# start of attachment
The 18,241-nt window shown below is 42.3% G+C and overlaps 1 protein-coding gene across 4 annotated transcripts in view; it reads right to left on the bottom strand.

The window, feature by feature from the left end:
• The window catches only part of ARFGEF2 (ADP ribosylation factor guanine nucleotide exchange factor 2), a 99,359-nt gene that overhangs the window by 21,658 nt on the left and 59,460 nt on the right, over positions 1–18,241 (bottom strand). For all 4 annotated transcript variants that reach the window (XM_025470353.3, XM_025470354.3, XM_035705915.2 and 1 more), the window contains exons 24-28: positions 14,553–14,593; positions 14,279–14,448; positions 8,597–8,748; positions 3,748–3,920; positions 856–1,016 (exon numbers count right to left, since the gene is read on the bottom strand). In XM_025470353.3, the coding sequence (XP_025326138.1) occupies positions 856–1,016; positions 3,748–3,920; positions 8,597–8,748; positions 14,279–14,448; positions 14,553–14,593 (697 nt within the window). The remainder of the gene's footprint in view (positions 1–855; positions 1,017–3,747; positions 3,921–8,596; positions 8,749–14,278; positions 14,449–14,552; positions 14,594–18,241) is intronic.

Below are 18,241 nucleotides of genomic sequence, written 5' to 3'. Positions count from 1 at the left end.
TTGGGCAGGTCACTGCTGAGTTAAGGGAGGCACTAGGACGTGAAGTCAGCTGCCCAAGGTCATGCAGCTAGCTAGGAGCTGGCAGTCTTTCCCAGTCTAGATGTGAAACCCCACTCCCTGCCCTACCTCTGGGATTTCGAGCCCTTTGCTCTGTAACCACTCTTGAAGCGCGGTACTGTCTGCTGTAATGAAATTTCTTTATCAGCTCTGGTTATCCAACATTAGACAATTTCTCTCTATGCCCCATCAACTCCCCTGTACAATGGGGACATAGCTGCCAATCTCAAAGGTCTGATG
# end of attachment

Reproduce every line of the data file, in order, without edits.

The 18,241-nt window shown below is 42.3% G+C and overlaps 1 protein-coding gene across 4 annotated transcripts in view; it reads right to left on the bottom strand.

The window, feature by feature from the left end:
• The window catches only part of ARFGEF2 (ADP ribosylation factor guanine nucleotide exchange factor 2), a 99,359-nt gene that overhangs the window by 21,658 nt on the left and 59,460 nt on the right, over positions 1–18,241 (bottom strand). For all 4 annotated transcript variants that reach the window (XM_025470353.3, XM_025470354.3, XM_035705915.2 and 1 more), the window contains exons 24-28: positions 14,553–14,593; positions 14,279–14,448; positions 8,597–8,748; positions 3,748–3,920; positions 856–1,016 (exon numbers count right to left, since the gene is read on the bottom strand). In XM_025470353.3, the coding sequence (XP_025326138.1) occupies positions 856–1,016; positions 3,748–3,920; positions 8,597–8,748; positions 14,279–14,448; positions 14,553–14,593 (697 nt within the window). The remainder of the gene's footprint in view (positions 1–855; positions 1,017–3,747; positions 3,921–8,596; positions 8,749–14,278; positions 14,449–14,552; positions 14,594–18,241) is intronic.

Below are 18,241 nucleotides of genomic sequence, written 5' to 3'. Positions count from 1 at the left end.
TTGGGCAGGTCACTGCTGAGTTAAGGGAGGCACTAGGACGTGAAGTCAGCTGCCCAAGGTCATGCAGCTAGCTAGGAGCTGGCAGTCTTTCCCAGTCTAGATGTGAAACCCCACTCCCTGCCCTACCTCTGGGATTTCGAGCCCTTTGCTCTGTAACCACTCTTGAAGCGCGGTACTGTCTGCTGTAATGAAATTTCTTTATCAGCTCTGGTTATCCAACATTAGACAATTTCTCTCTATGCCCCATCAACTCCCCTGTACAATGGGGACATAGCTGCCAATCTCAAAGGTCTGATG